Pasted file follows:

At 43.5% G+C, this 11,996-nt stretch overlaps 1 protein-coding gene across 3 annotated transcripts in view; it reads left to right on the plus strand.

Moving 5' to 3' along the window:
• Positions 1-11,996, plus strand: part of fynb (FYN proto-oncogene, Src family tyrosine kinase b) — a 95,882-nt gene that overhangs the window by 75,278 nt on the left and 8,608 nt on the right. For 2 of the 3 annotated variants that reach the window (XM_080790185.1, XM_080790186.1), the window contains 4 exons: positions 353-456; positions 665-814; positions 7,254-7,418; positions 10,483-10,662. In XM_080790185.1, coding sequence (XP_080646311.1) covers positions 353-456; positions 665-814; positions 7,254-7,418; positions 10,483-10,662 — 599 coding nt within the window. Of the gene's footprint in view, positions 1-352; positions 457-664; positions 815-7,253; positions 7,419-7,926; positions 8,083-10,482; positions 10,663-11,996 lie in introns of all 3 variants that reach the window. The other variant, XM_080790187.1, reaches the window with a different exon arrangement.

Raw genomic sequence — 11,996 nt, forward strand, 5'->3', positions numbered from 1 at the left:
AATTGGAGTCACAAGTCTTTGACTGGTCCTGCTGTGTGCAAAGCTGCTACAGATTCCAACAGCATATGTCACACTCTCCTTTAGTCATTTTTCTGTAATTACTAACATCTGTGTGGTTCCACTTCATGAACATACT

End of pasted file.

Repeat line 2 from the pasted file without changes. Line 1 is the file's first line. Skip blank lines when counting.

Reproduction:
Moving 5' to 3' along the window: